"In due course, I was posted to 95 Squadron, located on the banks of a large creek at Jui, some miles from Freetown in Sierra Leone. Flying down the coast from Bathurst was very interesting, with the dense jungle spreading as far inland as far as could be seen."
The narrow strip of beach along the coast had small fishing villages dotted here and there, complete with outrigger canoes and a few natives splashing about in the white surf no sign of Tarzan and Jane, though!
The Sunderland was flying at 2,000 ft, as was normal, so details below were very clear. After landing in Freetown harbour, I was ferried by a pinnace to Fourah Bay College, which had been requisitioned as a transit camp. It was about twenty minutes walk into Freetown, along a lane lined with native huts and thickets of palm trees.
Outside one hut, but chained to a tree, was a "baby" twelve stone gorilla, treated as one of the family. It appeared to be happy and well fed, as the transit camp inhabitants provided it with bananas and light conversation in passing.
In Freetown, the focal point for Servicemen was the Wharf Bar on Kissy Street, with iced lager, chicken and chips and more lager as the standard menu. Recently, this year, I saw a newspaper photograph of the centre of Freetown and I was amazed to see the mass of skyscrapers symbolic of a modern city. I remembered Freetown as a rather sprawled out collection of insignificant buildings and native huts.
After a week at Fourah Bay, an MT Section truck took me to Jui. The journey was through lush vegetation and steamy heat, skirting native villages and passing alongside the famous waterway in the valley the source of many Service songs about the laundry maids and their gyrations!
I found the Radar Section to be staffed by friendly, laid back Canadian radar mechanics, who didn't seem to resent too much a "Limey" taking over, instead one of their own tribe. Normal routine work was carried out on the flying boats without any dramatic incidents.
We had a weekly liberty run to Lumley Beach, by courtesy of RAF transport, for a day at the seaside. It was quite a change from Blackpool, being a tropical paradise of white surf, golden sands, waving palm trees and a warm ocean, plus Service rations.
A string of shark nets kept us safe from "Jaws", but not the dreaded Portuguese Man O'War jellyfish. There were no problems diving down through the clear water to the coral and the shoals of friendly fish probably thought that we were vegetarians.
Occasionally, we had visits to the Aberdeen Point radar station, overlooking Freetown harbour. West Africa Group gave us permission to rig up a Mk 1 Radar Tx and Rx system, plus a much modified IFF unit (minus the detonator, of course) and the complete system used an old automobile differential assembly plus steering wheel and gearbox, a Yagi antenna on a rotatable mast, a perspex pointer coupled to the mast and rotating to give the antenna bearing on a board map of the area between Jui and Gibraltar.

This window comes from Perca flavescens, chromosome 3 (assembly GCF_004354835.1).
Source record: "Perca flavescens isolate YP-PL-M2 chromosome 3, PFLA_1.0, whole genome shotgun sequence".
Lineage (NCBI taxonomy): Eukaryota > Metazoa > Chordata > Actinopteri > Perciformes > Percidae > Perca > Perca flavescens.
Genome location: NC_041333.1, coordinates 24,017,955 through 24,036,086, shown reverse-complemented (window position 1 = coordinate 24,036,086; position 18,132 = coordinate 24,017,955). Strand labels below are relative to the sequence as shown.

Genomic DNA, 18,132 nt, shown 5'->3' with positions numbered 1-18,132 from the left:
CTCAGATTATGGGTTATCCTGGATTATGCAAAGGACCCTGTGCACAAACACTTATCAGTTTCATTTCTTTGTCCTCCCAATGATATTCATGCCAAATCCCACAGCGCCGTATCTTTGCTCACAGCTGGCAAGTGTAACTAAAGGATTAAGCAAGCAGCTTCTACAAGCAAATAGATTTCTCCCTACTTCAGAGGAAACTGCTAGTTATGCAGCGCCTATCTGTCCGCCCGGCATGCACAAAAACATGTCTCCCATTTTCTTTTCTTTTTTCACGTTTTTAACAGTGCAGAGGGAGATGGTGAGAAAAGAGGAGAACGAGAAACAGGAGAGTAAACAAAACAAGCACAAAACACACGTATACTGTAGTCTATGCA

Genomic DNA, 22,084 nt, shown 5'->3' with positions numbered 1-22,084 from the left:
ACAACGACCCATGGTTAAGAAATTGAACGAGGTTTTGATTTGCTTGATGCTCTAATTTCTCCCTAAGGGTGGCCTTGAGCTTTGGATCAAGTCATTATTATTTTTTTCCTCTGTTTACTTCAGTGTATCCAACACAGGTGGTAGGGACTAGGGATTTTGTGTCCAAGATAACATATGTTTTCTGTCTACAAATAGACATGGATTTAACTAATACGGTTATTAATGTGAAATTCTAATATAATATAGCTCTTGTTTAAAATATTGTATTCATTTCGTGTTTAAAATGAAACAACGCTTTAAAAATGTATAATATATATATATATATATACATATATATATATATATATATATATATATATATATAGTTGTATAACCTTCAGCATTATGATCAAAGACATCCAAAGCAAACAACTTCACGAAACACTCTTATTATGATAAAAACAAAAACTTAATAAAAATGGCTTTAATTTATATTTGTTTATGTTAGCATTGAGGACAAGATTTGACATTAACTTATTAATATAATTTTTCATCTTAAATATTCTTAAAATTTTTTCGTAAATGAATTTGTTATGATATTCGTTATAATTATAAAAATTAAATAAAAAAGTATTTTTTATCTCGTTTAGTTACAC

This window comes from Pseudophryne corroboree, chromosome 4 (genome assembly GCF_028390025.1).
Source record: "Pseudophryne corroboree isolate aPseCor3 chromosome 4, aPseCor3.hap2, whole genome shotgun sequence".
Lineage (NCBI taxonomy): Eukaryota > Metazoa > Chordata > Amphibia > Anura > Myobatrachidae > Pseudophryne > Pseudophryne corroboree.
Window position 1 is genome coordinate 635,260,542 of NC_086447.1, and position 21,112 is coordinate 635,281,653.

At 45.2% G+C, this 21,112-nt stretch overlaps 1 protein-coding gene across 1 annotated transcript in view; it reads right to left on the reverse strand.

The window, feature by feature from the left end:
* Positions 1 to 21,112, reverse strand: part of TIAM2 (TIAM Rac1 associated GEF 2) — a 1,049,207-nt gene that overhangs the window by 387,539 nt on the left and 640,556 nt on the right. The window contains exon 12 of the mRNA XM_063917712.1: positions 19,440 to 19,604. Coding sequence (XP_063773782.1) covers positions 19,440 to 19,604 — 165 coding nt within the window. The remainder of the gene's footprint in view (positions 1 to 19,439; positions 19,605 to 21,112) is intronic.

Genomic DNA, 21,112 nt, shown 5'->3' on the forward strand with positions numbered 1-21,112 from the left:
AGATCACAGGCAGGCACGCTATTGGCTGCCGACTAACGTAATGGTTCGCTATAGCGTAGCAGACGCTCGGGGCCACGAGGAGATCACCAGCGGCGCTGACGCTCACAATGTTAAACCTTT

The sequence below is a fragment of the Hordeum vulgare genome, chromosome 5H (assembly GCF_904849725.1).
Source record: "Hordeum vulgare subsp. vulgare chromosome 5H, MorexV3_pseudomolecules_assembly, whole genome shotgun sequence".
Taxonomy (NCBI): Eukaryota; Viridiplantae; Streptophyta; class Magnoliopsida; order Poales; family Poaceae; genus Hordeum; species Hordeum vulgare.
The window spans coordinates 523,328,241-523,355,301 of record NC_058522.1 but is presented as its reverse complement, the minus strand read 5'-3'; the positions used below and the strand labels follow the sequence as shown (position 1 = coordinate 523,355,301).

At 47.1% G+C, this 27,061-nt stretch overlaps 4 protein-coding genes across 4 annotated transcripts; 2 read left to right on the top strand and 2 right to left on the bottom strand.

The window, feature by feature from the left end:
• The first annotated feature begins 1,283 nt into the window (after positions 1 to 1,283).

The IFF was an airborne transponder ("Identification Friend or Foe") which gave a coded identity response when it received an interrogation signal from ground radar. The detonator was wired up to a Gravinette switch, which would, in theory, trigger the charge and thus destroy the IFF "innards" in the event of a crash landing it could also detonate under other circumstances of a mysterious nature! However, with this set up we could pick up and identify one of our aircraft taking off from Gibraltar. On the fourth or fifth vertical trace our coded IFF sending "JUI" would be picked up by the radar operator on the Sunderland.
A great time would be had by all, as the Heath Robinson (alias Fred Flintstone) system actually worked without any failures, the navigators had a fairly relaxed time on those runs and the enemy must have thought it was a hoax if he picked up the signals.
The daily routine of springing lightly from under the "mozzy" nets, having checked first for snakes, etc by leaning over one side of the bed and bashing a shoe on the floor before dashing to the showers and then a glass of water with a dash of Dettol in it, drunk to wash down the issue yellow Mepacrine tablets, kept most of us free from the dreaded "lurgi". Of course, the most potent remedy was the weekly bottle of Johnny Walker or Bourbon no germ could live in those concoctions!
I greatly regretted not having a camera, as there was so much West African wildlife to record.
Without photographic evidence, no one back in the UK would believe the descriptions of the varieties of snakes, giant ants, centipedes and double barrelled hornets "kipping down" in the radar equipment on the work bench if the covers were left off. For a down to earth and full description of Service life in Sierra Leone, the novel by John Harris, "A Funny Place to Hold a War" (ISBN 0 09 155030 0) is very readable and will doubtless rekindle various memories of the Coast for ex wearers of the pith helmet or "Bombay Bowler".
There were, of course, sadder moments. In January 1943, one of our Sunderlands took off from Jui on patrol, but crashed in the jungle. It took days to reach it and, unfortunately, there were no survivors."
WW2 People's War is an online archive of wartime memories contributed by members of the public and gathered by the BBC. The archive can be found at bbc.co.uk/ww2peopleswar.